Recently I stumbled on a 2009 HBO documentary film directed by Jennifer Arnold, which premiered at the 2010 Sundance Film Festival — an annual homage to independent film held in Park City, Utah. (Its next run is Jan 20-30, 2011.)
“A Small Act” follows the ripple effect of two individuals whose lives have been touched by genocide — Holocaust survivor Hilde Back of Sweden and Chris Mburu of Kenya.
It’s a film every teen, parent and teacher in America needs to see.
My own daughter, Jennifer, has long championed social justice, and shared with me last night that she is planning a visit to the Jewish History Museum in Tucson with her longtime friend Brenna for the museum’s Centennial Celebration on Oct 24.
The event starts at noon with a street festival featuring “live music from Klezmer to clarinet.” At 2pm, a century-old time capsule buried in the foundation of a historic synagogue will be “opened to reveal its secrets for all to see.”
The Centennial Exhibit, featuring “a history of the Southwest Jewish pioneers,” is currently open and runs through Dec 23. The collection includes a Holocaust-surviving Torah.
Next weekend, on Oct 9, the museum will host an opening reception for its Temple of Shadows — a photographic exhibit of the synagogue’s history.
When my children (now 17 to 21) were much younger, we enjoyed an afternoon at the Sylvia Plotkin Judaica Museum in Scottsdale. The museum, which was founded in 1976 at Temple Beth Israel in Phoenix, features “a full program of exhibits, events and activities” that “offers all audiences a unique insight into the 5000 years of Jewish culture.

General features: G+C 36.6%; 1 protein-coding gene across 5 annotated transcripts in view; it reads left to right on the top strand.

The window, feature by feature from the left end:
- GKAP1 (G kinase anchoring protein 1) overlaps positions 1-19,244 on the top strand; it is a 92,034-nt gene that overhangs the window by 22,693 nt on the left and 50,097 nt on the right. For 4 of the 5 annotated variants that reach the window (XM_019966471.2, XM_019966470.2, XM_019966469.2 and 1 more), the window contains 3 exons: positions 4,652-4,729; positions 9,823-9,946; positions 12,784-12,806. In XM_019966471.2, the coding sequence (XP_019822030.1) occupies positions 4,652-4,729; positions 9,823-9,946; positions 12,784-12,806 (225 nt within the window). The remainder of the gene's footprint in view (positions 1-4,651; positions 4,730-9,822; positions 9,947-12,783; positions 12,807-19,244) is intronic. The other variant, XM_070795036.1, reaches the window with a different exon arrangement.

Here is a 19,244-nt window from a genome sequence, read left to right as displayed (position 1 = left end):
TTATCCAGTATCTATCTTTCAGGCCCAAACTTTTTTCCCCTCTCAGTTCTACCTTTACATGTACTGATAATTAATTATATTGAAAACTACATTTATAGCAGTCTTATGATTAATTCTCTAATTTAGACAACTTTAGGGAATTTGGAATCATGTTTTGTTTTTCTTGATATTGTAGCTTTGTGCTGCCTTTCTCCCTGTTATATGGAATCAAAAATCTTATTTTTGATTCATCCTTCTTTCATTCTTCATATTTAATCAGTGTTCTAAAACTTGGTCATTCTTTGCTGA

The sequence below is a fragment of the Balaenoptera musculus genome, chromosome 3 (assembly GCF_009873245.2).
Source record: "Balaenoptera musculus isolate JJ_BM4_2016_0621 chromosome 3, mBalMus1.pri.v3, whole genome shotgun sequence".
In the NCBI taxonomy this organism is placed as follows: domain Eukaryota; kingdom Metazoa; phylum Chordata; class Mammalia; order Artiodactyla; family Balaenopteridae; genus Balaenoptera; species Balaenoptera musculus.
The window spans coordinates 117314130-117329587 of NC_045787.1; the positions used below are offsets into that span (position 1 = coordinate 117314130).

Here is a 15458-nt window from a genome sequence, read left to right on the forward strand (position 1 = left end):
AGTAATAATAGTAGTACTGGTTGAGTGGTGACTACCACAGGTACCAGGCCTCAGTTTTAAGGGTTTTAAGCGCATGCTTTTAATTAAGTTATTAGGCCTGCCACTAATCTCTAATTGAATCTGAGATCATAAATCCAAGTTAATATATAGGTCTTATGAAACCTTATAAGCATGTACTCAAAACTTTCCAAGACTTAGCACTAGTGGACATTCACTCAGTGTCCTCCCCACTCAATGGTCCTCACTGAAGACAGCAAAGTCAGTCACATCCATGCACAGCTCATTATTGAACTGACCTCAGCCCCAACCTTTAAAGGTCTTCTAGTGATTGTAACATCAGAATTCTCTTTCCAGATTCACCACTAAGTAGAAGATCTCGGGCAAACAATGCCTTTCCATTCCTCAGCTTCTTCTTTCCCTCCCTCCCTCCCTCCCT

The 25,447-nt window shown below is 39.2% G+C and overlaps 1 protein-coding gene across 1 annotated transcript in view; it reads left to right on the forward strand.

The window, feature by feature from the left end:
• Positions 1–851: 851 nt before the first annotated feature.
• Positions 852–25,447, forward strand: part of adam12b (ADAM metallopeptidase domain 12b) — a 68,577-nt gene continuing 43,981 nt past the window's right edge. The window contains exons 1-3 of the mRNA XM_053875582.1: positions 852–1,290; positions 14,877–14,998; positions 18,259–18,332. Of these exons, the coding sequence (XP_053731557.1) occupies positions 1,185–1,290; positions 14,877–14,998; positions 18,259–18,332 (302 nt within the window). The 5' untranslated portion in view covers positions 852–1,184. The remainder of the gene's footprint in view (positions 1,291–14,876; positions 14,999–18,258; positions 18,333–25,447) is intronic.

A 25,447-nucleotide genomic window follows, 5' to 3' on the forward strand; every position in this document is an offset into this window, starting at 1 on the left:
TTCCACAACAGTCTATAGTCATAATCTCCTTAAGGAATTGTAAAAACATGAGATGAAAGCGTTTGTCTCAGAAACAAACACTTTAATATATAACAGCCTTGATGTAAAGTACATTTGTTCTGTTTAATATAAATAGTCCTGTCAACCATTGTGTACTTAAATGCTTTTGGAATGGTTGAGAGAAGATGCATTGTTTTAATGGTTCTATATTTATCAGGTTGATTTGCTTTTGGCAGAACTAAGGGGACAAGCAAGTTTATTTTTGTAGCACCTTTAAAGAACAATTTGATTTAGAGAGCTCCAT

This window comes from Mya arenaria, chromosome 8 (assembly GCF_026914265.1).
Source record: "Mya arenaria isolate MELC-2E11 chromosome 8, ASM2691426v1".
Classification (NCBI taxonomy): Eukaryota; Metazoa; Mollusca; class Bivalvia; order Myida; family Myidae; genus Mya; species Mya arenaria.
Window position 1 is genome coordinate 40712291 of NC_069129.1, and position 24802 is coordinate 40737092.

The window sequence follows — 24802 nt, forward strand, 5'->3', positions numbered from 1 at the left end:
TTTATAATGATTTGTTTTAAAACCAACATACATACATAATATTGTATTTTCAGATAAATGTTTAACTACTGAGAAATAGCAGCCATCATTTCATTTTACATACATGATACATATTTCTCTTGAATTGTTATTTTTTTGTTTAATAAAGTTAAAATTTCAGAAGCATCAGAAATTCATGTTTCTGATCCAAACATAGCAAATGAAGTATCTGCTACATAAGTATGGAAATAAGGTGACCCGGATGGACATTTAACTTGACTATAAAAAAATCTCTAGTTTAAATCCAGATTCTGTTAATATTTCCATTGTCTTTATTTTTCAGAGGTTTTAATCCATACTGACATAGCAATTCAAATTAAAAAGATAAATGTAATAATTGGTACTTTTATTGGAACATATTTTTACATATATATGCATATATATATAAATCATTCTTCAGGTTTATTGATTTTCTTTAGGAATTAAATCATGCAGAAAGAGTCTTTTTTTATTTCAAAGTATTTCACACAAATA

A Biblical Garden adjacent to the museum, which features “ancient plants mentioned in the bible,” is a charming place to share a quiet picnic or enjoy a bit of peaceful reading.
To learn about other local opportunities to explore Jewish culture, visit the website for the Arizona State University Center for Jewish Studies — which is partnering this season with The Phoenix Symphony to present a “series of lectures, films and discussions around the Valley, linking the musical presentations to the cultural and historical themes of assimilation, modernization, destruction and remembrance.”
I’ll spotlight their collaboration, and the various works they’re presenting, in a future post — but suggest you visit their website to learn about several events taking place this week, including the first concert in their Rediscovered Masters Concert Series (Oct 7-9).
I’ve already ‘saved the date’ for the Feb 16, 2011 Composers in the Concentration Camp performance at ASU Gammage on ASU’s Tempe campus — where “musicians from the Arizona State University School of Music will join local singers for this concert led by the renowned conductor Maestro Israel Yinon” (who has dedicated his career to recording and performing the works of Jewish composers).
The University of Arizona Center for Judaica Studies presents lectures open to the public, which are held at the Tuscon Jewish Community Center.
Tomorrow, Oct 4, Zev Garber (professor and chair of Jewish Studies at Los Angeles Valley College) presents “Shoah at the University: New Considerations in Holocaust Education.”
Watch for upcoming posts featuring additional opportunities to explore art related to the Holocaust.
And never forget the power of one small act.
Note: The Center for Jewish Studies at Arizona State University is holding a “Resistance through Art in the Holocaust” essay contest for high school students. Click here to learn more.
Coming up: Perspectives on playwriting